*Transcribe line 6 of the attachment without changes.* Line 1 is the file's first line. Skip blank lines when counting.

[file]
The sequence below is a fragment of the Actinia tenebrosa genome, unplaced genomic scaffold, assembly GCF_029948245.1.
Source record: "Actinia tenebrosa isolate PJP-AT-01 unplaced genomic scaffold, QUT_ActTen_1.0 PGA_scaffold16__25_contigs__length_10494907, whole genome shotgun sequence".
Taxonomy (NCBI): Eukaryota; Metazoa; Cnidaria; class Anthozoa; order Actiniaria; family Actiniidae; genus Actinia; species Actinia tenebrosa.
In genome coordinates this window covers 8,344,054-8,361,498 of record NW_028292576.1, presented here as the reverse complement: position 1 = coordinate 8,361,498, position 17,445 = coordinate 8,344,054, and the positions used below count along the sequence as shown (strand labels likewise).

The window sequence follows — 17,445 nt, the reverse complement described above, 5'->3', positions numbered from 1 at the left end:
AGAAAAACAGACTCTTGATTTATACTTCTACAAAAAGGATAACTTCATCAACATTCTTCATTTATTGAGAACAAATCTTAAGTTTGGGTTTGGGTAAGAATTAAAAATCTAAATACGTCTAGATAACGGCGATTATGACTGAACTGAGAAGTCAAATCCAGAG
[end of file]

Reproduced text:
AGAAAAACAGACTCTTGATTTATACTTCTACAAAAAGGATAACTTCATCAACATTCTTCATTTATTGAGAACAAATCTTAAGTTTGGGTTTGGGTAAGAATTAAAAATCTAAATACGTCTAGATAACGGCGATTATGACTGAACTGAGAAGTCAAATCCAGAG